The ‘just’ in just cause
Dismissal for cause isn’t easy, but sometimes the punishment fits the crime
Jul 2, 2014
By Jeffrey Smith
Dismissal is not something that should be taken lightly, either by the dismissing employer or the dismissed employee. While the ending of the employment relationship obviously has significant effects on the employee, there can be notable effects on the employer has well. If the dismissal is for cause, not only must the employer ensure it can meet the high bar for just cause, but it must also have a plan for replacing the departing employee, whether through re-assigning work to others or starting the recruitment and hiring process. So while there are legal obligations when firing someone, there are business and workplace consequences as well. It’s not a decision to be taken lightly.
So while there are many cases where an employer is too hasty in making the decision to dismiss an employee, there are also many instances where the employer is justified in jettisoning a worker.
By Jeffrey R. Smith
In 2012 and 2013, the Manitoba Justice Department had some issues with one of its probation officers.
Apparently, the officer allowed a client to move to another city in breach of a court order. He didn’t have the jurisdiction to make such a decision, though he said a previous manager had told him he could anyway. The officer also didn’t know the exact address of the client and it turned out the client — who had been convicted of domestic assault — was living with the victim of his crime.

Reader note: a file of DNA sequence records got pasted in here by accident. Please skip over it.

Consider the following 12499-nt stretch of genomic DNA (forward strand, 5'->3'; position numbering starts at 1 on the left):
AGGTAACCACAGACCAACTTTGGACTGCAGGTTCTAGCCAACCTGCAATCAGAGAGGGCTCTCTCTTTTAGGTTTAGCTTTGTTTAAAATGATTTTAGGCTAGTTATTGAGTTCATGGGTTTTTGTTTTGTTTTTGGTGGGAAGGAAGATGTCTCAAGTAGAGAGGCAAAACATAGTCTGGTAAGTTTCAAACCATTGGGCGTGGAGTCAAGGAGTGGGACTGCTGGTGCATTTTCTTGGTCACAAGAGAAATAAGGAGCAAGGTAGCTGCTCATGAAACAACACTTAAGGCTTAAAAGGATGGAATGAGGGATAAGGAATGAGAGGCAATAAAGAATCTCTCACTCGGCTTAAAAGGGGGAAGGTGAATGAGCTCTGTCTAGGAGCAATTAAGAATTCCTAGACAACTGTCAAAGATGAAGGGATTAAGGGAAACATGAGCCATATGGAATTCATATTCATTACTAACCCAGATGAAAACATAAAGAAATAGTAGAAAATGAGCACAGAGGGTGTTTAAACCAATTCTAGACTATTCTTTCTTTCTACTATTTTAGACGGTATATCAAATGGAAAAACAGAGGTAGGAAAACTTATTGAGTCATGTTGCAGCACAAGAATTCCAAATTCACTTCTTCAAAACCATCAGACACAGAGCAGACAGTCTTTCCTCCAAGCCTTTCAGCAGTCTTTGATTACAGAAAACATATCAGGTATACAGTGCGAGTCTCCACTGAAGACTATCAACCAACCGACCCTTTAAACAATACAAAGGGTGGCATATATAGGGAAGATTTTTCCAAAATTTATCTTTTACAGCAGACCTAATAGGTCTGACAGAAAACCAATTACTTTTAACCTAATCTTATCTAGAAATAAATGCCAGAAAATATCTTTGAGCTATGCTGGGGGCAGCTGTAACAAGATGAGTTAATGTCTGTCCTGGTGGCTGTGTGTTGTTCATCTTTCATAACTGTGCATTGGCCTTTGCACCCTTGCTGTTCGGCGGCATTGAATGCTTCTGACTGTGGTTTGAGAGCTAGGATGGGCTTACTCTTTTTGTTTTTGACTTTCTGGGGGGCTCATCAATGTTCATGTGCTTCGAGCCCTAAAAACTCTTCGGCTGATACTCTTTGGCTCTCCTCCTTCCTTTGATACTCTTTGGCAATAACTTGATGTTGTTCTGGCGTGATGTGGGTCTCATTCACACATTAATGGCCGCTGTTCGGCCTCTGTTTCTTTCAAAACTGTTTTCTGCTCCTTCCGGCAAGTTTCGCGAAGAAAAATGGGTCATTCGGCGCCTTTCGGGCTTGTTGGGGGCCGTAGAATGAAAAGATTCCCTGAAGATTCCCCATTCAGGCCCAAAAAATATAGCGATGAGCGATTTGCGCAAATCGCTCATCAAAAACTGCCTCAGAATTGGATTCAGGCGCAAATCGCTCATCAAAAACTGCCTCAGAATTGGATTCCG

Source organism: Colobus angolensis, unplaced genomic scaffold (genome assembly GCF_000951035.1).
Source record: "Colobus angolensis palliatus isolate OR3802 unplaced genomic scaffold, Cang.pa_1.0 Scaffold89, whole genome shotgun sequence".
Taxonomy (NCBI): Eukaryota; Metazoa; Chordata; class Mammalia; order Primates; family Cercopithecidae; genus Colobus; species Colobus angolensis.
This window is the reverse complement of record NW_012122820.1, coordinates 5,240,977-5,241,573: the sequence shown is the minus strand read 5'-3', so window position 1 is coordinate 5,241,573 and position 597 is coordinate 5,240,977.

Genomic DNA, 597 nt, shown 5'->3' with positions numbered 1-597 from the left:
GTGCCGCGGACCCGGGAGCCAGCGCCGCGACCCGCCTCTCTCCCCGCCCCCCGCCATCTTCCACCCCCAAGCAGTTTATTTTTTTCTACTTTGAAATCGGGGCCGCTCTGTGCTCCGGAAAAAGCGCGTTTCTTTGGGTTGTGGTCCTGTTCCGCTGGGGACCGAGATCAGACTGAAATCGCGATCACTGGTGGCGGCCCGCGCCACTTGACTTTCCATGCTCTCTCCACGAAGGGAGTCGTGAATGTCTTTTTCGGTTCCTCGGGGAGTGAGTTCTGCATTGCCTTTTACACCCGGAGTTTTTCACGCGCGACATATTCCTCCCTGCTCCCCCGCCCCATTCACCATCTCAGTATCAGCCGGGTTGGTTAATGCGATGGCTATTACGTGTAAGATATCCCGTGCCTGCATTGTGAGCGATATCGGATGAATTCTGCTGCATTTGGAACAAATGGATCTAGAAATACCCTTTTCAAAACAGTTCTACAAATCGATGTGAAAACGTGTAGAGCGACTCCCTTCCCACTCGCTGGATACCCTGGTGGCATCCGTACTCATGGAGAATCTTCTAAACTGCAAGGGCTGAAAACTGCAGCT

The officer later went on vacation and took his appointment book home with him — contrary to policy. He didn’t advise anyone of appointments scheduled during his vacation and no-one was aware of them until a client called. Things were resolved without significant trouble but there was some risk to the public with certain individuals on probation not kept track of. The officer was fired.
The officer argued he hadn’t been trained properly and didn’t know the policy, and the union said dismissal was too harsh for what it characterized as honest mistakes. However, an arbitrator agreed with the Justice Department that the officer’s misconduct struck at the fundamental employment relationship. The officer’s decisions were in direct contradiction to policies he should have been aware of and the potential consequences placed the public at risk, which “irreparably” broke the employment relationship, said the arbitrator. Without any indication the officer would improve, dismissal was the right decision.
While dismissal for cause is not the easiest thing for employers to back up, it doesn’t mean they don’t have the right to fire someone who deserves it. Just cause has a high bar, but some employee misconduct is bad enough to reach it, and employers do have a right to manage their business without having to keep on bad employees, or pay them a hefty severance to get rid of them.
Dismissal is considered the capital punishment of the employment relationship, and sometimes the punishment fits the crime.
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Jeffrey R. Smith is the editor of Canadian Employment Law Today, a publication that looks at workplace law from a business perspective.